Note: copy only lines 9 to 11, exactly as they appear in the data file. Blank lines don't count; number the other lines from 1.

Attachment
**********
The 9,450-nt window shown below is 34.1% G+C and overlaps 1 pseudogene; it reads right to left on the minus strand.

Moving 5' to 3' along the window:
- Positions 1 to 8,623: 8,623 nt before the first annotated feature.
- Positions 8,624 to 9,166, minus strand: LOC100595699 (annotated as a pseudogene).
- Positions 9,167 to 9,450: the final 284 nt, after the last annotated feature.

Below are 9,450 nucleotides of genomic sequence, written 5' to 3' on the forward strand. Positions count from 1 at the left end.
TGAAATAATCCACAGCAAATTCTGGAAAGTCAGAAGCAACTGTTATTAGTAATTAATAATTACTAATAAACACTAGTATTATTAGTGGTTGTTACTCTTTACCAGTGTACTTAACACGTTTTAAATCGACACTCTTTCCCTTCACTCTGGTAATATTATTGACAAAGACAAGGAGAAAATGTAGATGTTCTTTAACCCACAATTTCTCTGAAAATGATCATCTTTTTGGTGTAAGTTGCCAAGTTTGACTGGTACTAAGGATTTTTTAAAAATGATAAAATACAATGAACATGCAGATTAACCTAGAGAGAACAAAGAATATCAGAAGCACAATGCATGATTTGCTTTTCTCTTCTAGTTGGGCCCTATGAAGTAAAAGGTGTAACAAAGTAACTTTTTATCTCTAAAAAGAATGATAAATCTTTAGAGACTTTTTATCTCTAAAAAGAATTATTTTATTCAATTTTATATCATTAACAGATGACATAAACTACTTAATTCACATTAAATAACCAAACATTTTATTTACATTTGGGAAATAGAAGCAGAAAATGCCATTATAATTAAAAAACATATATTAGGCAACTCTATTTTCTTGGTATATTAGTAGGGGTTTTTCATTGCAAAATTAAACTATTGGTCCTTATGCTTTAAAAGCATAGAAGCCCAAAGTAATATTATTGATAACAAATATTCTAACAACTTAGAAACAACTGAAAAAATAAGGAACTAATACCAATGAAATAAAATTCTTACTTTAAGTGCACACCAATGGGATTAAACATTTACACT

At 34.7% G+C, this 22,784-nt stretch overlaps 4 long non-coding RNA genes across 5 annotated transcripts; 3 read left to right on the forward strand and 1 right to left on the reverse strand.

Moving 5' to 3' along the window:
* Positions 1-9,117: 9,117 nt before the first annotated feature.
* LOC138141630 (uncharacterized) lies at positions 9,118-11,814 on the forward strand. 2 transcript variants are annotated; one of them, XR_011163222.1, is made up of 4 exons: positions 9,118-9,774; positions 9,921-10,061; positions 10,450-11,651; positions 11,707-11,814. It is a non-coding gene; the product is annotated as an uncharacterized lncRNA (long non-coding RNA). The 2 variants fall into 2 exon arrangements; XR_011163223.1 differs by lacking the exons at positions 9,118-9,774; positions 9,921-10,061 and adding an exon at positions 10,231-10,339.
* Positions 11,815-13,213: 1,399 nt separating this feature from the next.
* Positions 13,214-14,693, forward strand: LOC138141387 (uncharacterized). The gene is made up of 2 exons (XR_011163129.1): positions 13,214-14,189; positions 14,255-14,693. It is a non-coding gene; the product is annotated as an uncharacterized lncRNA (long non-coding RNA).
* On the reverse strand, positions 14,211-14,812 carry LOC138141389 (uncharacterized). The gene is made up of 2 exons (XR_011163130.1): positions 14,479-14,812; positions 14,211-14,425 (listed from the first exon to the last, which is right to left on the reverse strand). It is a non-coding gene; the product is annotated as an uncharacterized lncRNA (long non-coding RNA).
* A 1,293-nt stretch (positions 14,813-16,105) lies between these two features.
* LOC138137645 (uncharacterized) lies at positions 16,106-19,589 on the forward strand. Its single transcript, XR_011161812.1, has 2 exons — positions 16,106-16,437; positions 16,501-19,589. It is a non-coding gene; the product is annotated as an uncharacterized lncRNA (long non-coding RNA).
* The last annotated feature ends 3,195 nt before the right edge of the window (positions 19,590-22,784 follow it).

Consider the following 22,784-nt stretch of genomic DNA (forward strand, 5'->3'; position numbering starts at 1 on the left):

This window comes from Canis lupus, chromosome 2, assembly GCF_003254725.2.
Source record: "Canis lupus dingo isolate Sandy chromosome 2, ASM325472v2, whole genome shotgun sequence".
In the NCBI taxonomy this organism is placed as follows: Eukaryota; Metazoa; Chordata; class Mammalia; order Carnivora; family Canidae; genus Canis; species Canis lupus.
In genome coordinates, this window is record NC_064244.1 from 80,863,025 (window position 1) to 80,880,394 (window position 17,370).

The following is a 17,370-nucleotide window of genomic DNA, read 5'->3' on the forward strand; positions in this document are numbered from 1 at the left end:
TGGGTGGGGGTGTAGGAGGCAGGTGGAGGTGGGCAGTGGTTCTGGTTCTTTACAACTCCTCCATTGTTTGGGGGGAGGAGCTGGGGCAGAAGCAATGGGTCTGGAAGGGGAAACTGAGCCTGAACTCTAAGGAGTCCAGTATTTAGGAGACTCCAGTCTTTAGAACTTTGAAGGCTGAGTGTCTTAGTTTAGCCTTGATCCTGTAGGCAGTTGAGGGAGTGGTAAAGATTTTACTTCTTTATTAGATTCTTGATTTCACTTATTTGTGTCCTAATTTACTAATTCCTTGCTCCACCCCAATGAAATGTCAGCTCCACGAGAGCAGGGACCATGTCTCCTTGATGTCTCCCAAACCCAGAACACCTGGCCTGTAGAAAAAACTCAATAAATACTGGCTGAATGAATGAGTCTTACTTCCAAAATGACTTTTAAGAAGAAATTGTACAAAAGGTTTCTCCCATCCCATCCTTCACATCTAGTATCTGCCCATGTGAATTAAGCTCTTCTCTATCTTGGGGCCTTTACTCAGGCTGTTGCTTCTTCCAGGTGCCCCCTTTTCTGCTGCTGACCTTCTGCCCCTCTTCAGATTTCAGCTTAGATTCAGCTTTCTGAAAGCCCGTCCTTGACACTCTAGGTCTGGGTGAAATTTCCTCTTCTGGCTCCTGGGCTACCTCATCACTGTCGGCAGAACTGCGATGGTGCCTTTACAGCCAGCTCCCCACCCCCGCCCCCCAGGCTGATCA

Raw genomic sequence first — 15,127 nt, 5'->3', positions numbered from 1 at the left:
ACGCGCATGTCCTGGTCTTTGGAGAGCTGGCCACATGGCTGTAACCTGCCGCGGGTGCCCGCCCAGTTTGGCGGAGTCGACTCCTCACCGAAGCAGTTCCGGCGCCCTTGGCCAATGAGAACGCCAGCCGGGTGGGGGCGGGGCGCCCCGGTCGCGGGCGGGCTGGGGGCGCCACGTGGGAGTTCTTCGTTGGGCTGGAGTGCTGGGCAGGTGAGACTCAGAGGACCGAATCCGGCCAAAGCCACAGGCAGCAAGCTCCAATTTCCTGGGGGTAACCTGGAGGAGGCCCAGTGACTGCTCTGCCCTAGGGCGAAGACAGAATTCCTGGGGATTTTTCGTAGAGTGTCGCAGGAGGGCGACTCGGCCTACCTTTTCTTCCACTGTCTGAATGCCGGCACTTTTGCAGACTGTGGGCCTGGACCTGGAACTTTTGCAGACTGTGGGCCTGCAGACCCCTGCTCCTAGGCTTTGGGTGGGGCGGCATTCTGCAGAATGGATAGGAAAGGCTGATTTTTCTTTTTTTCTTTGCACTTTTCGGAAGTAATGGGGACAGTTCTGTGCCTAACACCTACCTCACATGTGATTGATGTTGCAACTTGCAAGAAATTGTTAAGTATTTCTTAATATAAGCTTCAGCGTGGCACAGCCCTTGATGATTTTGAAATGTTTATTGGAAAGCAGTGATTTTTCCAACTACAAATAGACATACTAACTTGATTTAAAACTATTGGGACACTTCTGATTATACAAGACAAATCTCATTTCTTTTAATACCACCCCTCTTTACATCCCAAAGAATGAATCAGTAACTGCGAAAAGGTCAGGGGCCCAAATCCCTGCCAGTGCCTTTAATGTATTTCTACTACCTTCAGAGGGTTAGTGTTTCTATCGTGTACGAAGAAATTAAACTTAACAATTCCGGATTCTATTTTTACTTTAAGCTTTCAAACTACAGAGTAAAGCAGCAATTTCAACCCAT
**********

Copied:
Moving 5' to 3' along the window:
* Positions 1-9,117: 9,117 nt before the first annotated feature.
* LOC138141630 (uncharacterized) lies at positions 9,118-11,814 on the forward strand. 2 transcript variants are annotated; one of them, XR_011163222.1, is made up of 4 exons: positions 9,118-9,774; positions 9,921-10,061; positions 10,450-11,651; positions 11,707-11,814. It is a non-coding gene; the product is annotated as an uncharacterized lncRNA (long non-coding RNA). The 2 variants fall into 2 exon arrangements; XR_011163223.1 differs by lacking the exons at positions 9,118-9,774; positions 9,921-10,061 and adding an exon at positions 10,231-10,339.